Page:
Cliff May

You don't have to be a military strategist on the order of Sun Tzu or Carl von Clausewitz to understand this: It is a bad idea to fund your enemy's war effort.

But every time we fill the tanks of our cars with gasoline we put money in the pockets of terrorists intent on killing Americans.

When will our elected officials finally grapple with this problem? Maybe now. In his State of the Union Speech this week, President Bush sounded serious about "diversifying" American's energy supply, about developing an energy policy that does not leave Americans interminably at the mercy of such regimes as those in Tehran and Caracas. And in Congress legislation already has been introduced that could at least begin to reduce the economic, political and military power of Middle Eastern oil.

More on that in a moment. First, let's be clear: Oil is different from other products. If the French offend me, I can buy wine from Australia instead. If the price of beef goes up, I can dine on lamb. But oil enjoys a kind of monopoly: If you drive a car, you have no choice but to buy fuels refined from petroleum, a resource most abundant in countries where hostility toward Americans runs high. Currently, we spend about $150 million a day on oil from the Persian Gulf and more than $70 million a day on oil from Venezuela.

Two obvious solutions: First, develop liquid fuels from other resources and, secondly, develop vehicles that can run on something other than liquid fuels.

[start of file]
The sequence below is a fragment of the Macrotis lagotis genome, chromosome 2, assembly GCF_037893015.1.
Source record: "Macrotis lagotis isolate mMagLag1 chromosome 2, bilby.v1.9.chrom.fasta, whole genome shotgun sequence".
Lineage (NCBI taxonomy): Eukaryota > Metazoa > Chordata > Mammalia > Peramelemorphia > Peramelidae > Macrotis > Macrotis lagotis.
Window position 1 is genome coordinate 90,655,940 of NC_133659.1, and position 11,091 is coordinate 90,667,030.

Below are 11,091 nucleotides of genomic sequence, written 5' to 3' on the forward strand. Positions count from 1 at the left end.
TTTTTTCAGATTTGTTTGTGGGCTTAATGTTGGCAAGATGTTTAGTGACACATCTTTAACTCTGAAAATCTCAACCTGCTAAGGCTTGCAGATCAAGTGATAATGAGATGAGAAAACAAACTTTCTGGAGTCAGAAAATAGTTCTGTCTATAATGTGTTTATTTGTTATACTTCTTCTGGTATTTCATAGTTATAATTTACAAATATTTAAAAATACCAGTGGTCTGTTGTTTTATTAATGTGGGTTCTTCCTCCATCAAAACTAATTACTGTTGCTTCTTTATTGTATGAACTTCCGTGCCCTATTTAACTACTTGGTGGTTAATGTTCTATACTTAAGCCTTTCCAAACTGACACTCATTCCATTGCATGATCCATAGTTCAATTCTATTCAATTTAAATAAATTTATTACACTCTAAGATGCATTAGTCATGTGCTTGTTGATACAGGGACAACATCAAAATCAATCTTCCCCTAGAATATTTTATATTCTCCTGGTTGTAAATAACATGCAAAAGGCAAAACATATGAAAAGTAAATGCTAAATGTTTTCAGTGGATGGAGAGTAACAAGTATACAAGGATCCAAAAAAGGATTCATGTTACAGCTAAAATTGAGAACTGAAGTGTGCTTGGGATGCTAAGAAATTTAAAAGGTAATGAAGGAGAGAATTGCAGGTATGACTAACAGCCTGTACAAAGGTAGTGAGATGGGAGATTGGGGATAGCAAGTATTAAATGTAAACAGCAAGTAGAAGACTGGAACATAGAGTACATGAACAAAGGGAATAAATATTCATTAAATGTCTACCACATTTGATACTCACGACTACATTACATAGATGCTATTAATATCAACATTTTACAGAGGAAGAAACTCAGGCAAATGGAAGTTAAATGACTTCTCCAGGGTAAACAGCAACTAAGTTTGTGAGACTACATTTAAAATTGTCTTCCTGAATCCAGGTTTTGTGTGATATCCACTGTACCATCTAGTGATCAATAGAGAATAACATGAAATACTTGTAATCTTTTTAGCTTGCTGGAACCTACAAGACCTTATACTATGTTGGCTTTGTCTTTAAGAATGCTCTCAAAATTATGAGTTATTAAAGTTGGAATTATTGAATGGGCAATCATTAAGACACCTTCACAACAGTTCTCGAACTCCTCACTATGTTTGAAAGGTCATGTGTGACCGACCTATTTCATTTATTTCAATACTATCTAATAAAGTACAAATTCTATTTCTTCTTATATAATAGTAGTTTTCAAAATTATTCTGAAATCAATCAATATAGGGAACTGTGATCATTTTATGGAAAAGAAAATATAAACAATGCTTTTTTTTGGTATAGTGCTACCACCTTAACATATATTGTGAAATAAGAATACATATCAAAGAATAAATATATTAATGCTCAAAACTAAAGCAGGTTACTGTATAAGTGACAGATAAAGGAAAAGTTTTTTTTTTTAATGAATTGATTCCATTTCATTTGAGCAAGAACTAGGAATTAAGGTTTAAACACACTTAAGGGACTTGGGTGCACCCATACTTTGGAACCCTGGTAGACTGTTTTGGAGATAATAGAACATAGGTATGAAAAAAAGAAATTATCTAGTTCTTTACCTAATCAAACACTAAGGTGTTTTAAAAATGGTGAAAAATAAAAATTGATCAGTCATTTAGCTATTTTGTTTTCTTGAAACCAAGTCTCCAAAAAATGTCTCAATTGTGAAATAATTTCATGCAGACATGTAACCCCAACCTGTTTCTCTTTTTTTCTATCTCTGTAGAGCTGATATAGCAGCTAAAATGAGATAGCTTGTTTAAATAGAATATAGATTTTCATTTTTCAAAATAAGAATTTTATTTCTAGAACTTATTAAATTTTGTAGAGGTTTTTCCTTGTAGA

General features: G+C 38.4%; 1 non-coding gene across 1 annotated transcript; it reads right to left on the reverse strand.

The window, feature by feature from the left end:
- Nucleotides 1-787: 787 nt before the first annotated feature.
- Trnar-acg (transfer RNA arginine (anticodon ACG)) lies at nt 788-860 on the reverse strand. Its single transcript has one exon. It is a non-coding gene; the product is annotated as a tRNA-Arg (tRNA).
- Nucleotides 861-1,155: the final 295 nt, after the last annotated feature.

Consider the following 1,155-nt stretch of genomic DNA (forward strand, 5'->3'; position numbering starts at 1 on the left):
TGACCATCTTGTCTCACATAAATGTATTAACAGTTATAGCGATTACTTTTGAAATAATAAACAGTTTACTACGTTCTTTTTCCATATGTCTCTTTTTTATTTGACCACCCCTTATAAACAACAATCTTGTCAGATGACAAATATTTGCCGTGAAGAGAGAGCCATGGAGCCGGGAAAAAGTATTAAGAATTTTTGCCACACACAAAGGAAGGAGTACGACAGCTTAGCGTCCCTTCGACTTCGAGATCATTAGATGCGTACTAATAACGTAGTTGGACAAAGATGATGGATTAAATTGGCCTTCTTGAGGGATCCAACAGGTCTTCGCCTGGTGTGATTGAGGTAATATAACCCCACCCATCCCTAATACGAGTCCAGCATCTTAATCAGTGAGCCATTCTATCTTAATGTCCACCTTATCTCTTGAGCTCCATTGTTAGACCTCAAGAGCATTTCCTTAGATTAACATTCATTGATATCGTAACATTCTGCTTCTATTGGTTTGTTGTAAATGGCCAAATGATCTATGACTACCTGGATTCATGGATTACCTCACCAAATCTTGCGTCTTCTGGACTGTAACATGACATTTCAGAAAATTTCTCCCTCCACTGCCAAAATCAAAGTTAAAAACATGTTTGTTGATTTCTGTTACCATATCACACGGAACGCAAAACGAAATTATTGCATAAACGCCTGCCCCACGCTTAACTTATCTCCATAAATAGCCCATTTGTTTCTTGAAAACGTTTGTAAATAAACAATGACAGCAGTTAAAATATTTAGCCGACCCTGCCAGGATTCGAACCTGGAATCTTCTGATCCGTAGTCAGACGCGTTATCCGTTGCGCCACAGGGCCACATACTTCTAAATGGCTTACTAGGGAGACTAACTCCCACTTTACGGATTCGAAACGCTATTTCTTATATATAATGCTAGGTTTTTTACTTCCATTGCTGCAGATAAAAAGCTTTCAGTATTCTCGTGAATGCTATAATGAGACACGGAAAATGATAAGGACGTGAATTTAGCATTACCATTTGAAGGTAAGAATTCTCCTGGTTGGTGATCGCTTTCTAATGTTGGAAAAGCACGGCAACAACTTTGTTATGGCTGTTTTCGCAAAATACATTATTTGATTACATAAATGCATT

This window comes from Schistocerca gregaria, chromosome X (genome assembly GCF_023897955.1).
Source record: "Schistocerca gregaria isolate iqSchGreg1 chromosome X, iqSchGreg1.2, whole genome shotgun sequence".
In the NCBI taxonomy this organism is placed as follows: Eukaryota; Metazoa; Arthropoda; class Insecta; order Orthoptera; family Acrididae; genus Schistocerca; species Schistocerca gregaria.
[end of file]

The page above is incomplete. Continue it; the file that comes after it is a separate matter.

In fact, such alternative fuels and vehicles already exist. A bill has been introduced in Congress -- with broad bipartisan support -- to get both moving down the road: The DRIVE Act (for Dependence Reduction through Innovation in Vehicles and Energy) is based on an energy security blueprint drafted by Set America Free (www.setamericafree.org), which former CIA director Jim Woolsey calls "a coalition of tree huggers, do-gooders, sodbusters, cheap hawks and evangelicals." (Full disclosure: Both Woolsey and I are among its members.)

If passed into law, your next new car could be a Flexible Fuel Vehicle (FFV): It would be able to utilize not just gasoline but also a variety of non-petroleum liquid fuels. That would provide an incentive to the private sector to produce those fuels and make them widely available. Imagine if you could pull up to a pump and choose between conventional gas and similarly priced alternative fuels guaranteed not to fund terrorists. Which would you choose?


Cliff May

Clifford D. May is the President of the Foundation for the Defense of Democracies.